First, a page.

The indigenous peoples of the Iron Age constructed the original fortification about 400 AD, a period known to have engendered contact between Öland natives with Romans and other Europeans. The ringfort in that era is thought to have been a gathering place for religious ceremonies and also a place of refuge for the local agricultural community when an outside enemy appeared. The circular design was believed to be chosen because the terrain is so level that attack from any side was equally likely. The original diameter of this circular stone fortification was about 57 metres. In the next century the stone was moved outward to construct a new circular structure of about 80 metres in diameter. At this juncture there were known to be about fifty individual cells or small structures within the fort as a whole. Some of these cells were in the center of the fortified ring, and some were actually built into the wall itself.

In the late 600s AD the ringfort was mysteriously abandoned, and it remained unused until the early 11th century. This 11th century work generally built upon the earlier fort, except that stone interior cells were replaced with timber structures, and a second outer defensive wall was erected.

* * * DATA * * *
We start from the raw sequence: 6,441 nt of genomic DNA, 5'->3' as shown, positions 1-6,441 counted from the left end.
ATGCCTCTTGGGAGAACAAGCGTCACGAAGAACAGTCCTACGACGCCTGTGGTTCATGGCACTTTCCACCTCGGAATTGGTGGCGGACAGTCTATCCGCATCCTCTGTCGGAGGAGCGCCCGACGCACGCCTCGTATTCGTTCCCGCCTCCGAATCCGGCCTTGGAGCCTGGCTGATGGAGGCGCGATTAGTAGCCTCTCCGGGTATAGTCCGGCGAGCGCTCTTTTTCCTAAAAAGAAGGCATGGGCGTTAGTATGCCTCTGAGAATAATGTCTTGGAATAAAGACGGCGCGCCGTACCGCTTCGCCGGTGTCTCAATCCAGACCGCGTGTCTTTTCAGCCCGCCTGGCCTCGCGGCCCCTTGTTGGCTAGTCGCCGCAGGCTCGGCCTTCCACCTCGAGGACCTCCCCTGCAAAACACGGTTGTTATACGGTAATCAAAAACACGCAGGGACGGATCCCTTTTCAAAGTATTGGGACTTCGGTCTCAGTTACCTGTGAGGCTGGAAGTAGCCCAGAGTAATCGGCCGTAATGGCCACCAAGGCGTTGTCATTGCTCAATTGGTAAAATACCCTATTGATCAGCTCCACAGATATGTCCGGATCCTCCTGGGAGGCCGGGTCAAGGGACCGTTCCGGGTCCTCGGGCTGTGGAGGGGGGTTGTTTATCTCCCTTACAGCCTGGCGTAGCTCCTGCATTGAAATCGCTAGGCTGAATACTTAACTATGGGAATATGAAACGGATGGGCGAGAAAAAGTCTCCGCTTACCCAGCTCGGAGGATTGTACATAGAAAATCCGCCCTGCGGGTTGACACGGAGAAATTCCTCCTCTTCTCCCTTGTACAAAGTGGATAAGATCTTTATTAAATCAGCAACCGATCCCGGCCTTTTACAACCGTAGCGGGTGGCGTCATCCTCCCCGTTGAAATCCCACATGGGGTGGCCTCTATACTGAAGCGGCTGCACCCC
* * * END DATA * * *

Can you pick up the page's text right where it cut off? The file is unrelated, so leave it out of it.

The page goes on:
Presently the fort is used as a tourist site for visitors to Öland to experience a medieval fortification for this region. A museum within the castle walls displays a few of the large number of artefacts retrieved by the National Heritage Board during the major decade long excavation ending in 1974. Inside the fort visitors are greeted by actors in medieval costumes who assume the roles of period artisans and merchants who might have lived there nine centuries earlier. There are also re-enactment scenes of skirmishes and other dramatic events of daily life from the Middle Ages.

Eketorp lies a few kilometers west of Route 136. There is an ample unpaved parking area situated approximately two kilometers west of the paved Öland perimeter highway. There is also a gift shop on site. During peak summer visitation, there are guided tours available. Visitors are assessed an admission charge.